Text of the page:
Ratsey and Lapthorn have been making Sails for over 225 years. We are experts in sailmaking and our team consists of keen racers and medal winners on both classic and modern yachts.
The Rolls Royce of sail making
Ratsey & Lapthorn were, and remain, the Rolls Royce of sail making. Their history providing a multitude of stories to reference and weave into the brand going forwards:
The oldest sailmaker in the world, founded in 1790, in continuous business ever since and managed by five successive family generations.
Ratsey & Lapthorn is synonymous with the Americas Cup, the oldest sporting trophy in the world, first competed in 1851. R&L were the sail makers of choice providing sails for competing yachts from both sides of the Atlantic for over 100 years.
Opened it’s loft on City Island, New York, in 1902, thus becoming the largest sailmaker in the world, employing over 180 sail makers across it’s sites. This enabled them to make sails for both the US and UK Americas Cup entries, and so developed a competitive yet amicable rivalry between their lofts.
Culminating in the controversial 1958 competition where R&L supplied both the US entrant Columbia, suited by the City Island Loft (they won) and the British entrant (Sceptre) via the UK loft.
In 1795, Lord Collingwood of the British Admiralty was a strong advocate of what he saw as the stiffer and better sails coming out of Ratsey’s loft.This led to providing some of the sails for HMS Victory that Lord Nelson used in the battle of Trafalgar in 1805; the topsail remains in the British museum complete with cannon ball holes.
In 1815 George Ratsey was one of the founders of the Royal Yacht Squadron in Cowes. The RYS was the founder of the”Hundred Guineas Cup” which became “Auld Jug”- Americas Cup, after the American challenger beat the RYS in 1851.The Americas Cup is the oldest sporting trophy in the world.
With corners on the markets for the best cottons, and the introduction of new manufacturing techniques using heat, pressure and chemicals, the Ratsey’s dynasty was always founded on innovation through science and materials that made faster yachts.
As part of the war effort, Ratsey’s not only manufactured tank covers for the US Cadillac made tanks, but also developed a wooden ‘life boat’ designed to be dropped from the undercarriage of a plane to downed US airmen.
1790 George Rogers Ratsey establishes Ratsey Sailmakers in Cowes.
C1800 George Rogers Ratsey builds sails for HMS Victory. A fore top sail remains in the Naval museum in Portsmouth.
1825 James Lapthorn establishes his loft in Gosport
1870 Lapthorn Sailmakers builds sails for the British America’s Cup challenger Cambria
1871 Ratsey Sailmakers builds sails for the British America’s Cup challenger Livonia
1885 The British America’s Cup challenger Genestra carries Lapthorn Sails
1886 The British America’s Cup challenger Galatea carries Lapthorn Sails
1887 The British America’s Cup Challenger Thistle carries all Ratsey Sails
1889 The firms of Ratsey from Cowes and Lapthorn from Gosport merge to become Ratsey and Lapthorn Ltd
1893 The British America’s Cup Challenger Valkyre 2 carries all Ratsey and Lapthorn Sails
1895 The British America’s Cup Challenger Valkyre 3 carries all Ratsey and Lapthorn Sails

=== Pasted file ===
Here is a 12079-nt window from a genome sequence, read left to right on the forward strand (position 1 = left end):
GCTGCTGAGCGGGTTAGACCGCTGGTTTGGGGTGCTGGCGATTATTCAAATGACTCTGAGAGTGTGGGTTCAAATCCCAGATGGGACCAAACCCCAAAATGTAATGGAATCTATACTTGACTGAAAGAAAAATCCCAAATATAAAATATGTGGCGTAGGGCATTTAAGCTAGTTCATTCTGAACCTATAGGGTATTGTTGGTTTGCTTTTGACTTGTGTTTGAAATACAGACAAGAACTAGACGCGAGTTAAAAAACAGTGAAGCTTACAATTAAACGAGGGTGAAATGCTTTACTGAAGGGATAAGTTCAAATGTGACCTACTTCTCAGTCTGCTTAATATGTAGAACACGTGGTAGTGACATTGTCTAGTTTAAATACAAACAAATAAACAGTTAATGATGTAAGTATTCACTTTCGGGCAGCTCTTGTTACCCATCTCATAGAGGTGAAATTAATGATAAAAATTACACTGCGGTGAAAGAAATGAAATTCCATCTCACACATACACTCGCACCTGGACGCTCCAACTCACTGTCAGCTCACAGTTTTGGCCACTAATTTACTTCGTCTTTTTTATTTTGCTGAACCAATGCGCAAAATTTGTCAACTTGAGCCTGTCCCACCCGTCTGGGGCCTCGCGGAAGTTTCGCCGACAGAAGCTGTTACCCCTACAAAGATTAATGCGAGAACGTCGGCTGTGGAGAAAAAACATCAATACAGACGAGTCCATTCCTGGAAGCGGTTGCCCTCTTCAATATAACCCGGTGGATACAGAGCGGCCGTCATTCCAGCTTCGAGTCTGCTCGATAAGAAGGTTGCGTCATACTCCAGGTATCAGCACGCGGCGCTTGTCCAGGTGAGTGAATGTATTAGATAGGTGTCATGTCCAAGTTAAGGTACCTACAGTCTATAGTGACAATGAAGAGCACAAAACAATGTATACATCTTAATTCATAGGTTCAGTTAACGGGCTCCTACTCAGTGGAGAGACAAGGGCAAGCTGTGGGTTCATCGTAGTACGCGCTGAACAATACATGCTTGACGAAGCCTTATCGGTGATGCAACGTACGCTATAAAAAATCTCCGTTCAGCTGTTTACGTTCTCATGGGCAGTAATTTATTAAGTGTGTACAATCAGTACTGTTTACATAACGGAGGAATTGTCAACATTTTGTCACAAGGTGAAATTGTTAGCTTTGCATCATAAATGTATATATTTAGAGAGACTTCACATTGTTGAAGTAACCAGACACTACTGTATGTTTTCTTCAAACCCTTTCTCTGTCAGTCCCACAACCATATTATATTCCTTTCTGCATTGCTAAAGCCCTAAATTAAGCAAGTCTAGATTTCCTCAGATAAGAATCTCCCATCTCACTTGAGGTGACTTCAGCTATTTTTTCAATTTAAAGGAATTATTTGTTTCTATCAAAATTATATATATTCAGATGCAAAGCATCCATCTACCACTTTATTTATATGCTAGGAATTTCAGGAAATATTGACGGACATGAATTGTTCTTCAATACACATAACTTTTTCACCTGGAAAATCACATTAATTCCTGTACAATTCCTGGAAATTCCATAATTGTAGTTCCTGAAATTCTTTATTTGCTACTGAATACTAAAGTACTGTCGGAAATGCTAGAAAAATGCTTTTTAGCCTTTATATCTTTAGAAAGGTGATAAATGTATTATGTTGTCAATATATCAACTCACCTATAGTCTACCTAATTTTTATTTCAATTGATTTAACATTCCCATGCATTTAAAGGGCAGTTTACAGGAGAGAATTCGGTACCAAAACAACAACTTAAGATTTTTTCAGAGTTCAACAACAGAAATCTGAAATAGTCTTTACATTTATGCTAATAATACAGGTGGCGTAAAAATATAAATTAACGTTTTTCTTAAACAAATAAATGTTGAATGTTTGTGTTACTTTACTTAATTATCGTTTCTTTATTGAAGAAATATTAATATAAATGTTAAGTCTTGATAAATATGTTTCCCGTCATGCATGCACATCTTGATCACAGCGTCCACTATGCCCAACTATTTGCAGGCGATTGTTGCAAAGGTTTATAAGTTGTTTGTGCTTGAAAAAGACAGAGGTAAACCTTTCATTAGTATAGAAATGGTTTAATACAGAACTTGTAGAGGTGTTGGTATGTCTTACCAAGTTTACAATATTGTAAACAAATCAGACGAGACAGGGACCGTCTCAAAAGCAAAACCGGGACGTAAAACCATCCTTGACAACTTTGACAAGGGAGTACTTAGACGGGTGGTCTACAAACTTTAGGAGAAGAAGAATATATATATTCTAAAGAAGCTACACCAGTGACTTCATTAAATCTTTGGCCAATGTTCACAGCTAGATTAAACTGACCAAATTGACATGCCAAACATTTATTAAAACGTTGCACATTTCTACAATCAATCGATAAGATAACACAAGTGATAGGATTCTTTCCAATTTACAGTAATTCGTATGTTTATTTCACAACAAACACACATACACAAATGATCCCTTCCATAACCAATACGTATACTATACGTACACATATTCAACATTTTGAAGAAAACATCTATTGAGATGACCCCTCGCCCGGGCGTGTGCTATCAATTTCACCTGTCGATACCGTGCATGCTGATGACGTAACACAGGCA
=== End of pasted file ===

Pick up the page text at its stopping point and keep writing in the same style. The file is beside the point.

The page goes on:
1899 The British America’s Cup Challenger Shamrock 1 carries all Ratsey and Lapthorn Sails
1901 The British America’s Cup Challenger Shamrock 2 carries all Ratsey and Lapthorn Sails
1902 Recognising their significant competitive edge and an opportunity to dominate Americas Cup sailing and , Thomas Ratsey establishes a yard at City Island, New York
1902 J.P. Morgan, a supporter and early advocate of Ratsey and Lapthorn commissions the New York Loft to make the sails for his private yacht Corsair
1902 The new Loft in New York is immediately commissioned to make the sails for the American America’s Cup entrant and winner Columbia
1903 Ratsey and Lapthorn New York build sails for the next Americas Cup defender Reliance, the same year the British loft equips it’s challenger Shamrock 3 with Ratsey and Lapthorn sails.
1917 After 15 successful years in New York, George Ratsey opens the new loft on City Island; 3 floors, each over 150’ long and the largest sail loft in the world.
1930 James Lapthorn develops a new strand of cotton from Sudan, weighing in at 29.03 oz it was the heaviest cloth yet used in sailmaking and despite its exorbitant price was used for Enterprise, the U.S defender of the America’s Cup and for Migrant, at 220’ long the largest schooner in the world.
1934 The New York loft builds sails for the U.S. Cup defender Rainbow whilst the Gosport loft equips Endeavor 1, the British entrant
1937 Ratsey and Lapthorn are again the choice on both sides of the pond, The New York loft building sails for the Cup defender and ‘Super J’ Ranger whilst the UK loft equips Endeavor 2, the British entrant with George Ratsey amongst the crew.
1942 As part of the ear effort, R&L equip the U.S forces with custom canvas orders including tank covers plus in conjunction with Luders shipyard, develop a rescue boat for downed airmen that attached and deployed from the undercarriage of a plane.
1958 The New York loft builds 27 sails for the Cup Columbia whilst the UK loft equips Sceptre, the British entrant. Colin Ratsey sails on board the American boat whilst George Ratsey crews for the British.
1982 After the demise of the great sailing yachts and the introduction of modern synthetic fabrics, Ratsey and Lapthorn announces the closure of the New York loft.
1982 – present day Sailmaking continues in Cowes under the guidance and stewardship of Andy Cassell.